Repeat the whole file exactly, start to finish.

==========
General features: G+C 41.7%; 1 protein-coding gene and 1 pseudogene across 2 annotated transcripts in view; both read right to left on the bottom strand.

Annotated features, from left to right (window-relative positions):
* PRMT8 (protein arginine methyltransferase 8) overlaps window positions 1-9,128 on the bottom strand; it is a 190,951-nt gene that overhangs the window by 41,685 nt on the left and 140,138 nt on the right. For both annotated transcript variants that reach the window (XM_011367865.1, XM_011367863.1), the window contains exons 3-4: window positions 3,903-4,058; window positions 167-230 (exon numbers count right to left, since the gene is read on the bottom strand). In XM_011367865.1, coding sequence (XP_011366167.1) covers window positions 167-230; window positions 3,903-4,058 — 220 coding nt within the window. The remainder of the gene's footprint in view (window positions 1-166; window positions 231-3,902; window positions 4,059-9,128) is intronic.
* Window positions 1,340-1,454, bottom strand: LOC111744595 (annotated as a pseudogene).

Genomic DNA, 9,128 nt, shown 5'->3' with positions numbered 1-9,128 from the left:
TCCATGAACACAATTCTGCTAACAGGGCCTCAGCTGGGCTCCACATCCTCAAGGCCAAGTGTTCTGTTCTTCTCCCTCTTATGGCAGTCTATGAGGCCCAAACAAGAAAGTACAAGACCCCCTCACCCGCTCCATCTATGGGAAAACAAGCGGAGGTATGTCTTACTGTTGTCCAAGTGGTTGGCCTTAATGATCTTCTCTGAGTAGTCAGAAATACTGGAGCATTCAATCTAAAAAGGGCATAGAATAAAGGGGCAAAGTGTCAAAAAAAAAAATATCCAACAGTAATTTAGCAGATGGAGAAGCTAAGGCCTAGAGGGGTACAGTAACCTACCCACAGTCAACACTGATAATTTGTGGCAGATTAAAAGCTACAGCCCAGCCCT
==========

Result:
General features: G+C 41.7%; 1 protein-coding gene and 1 pseudogene across 2 annotated transcripts in view; both read right to left on the bottom strand.

Annotated features, from left to right (window-relative positions):
* PRMT8 (protein arginine methyltransferase 8) overlaps window positions 1-9,128 on the bottom strand; it is a 190,951-nt gene that overhangs the window by 41,685 nt on the left and 140,138 nt on the right. For both annotated transcript variants that reach the window (XM_011367865.1, XM_011367863.1), the window contains exons 3-4: window positions 3,903-4,058; window positions 167-230 (exon numbers count right to left, since the gene is read on the bottom strand). In XM_011367865.1, coding sequence (XP_011366167.1) covers window positions 167-230; window positions 3,903-4,058 — 220 coding nt within the window. The remainder of the gene's footprint in view (window positions 1-166; window positions 231-3,902; window positions 4,059-9,128) is intronic.
* Window positions 1,340-1,454, bottom strand: LOC111744595 (annotated as a pseudogene).

Genomic DNA, 9,128 nt, shown 5'->3' with positions numbered 1-9,128 from the left:
TCCATGAACACAATTCTGCTAACAGGGCCTCAGCTGGGCTCCACATCCTCAAGGCCAAGTGTTCTGTTCTTCTCCCTCTTATGGCAGTCTATGAGGCCCAAACAAGAAAGTACAAGACCCCCTCACCCGCTCCATCTATGGGAAAACAAGCGGAGGTATGTCTTACTGTTGTCCAAGTGGTTGGCCTTAATGATCTTCTCTGAGTAGTCAGAAATACTGGAGCATTCAATCTAAAAAGGGCATAGAATAAAGGGGCAAAGTGTCAAAAAAAAAAATATCCAACAGTAATTTAGCAGATGGAGAAGCTAAGGCCTAGAGGGGTACAGTAACCTACCCACAGTCAACACTGATAATTTGTGGCAGATTAAAAGCTACAGCCCAGCCCT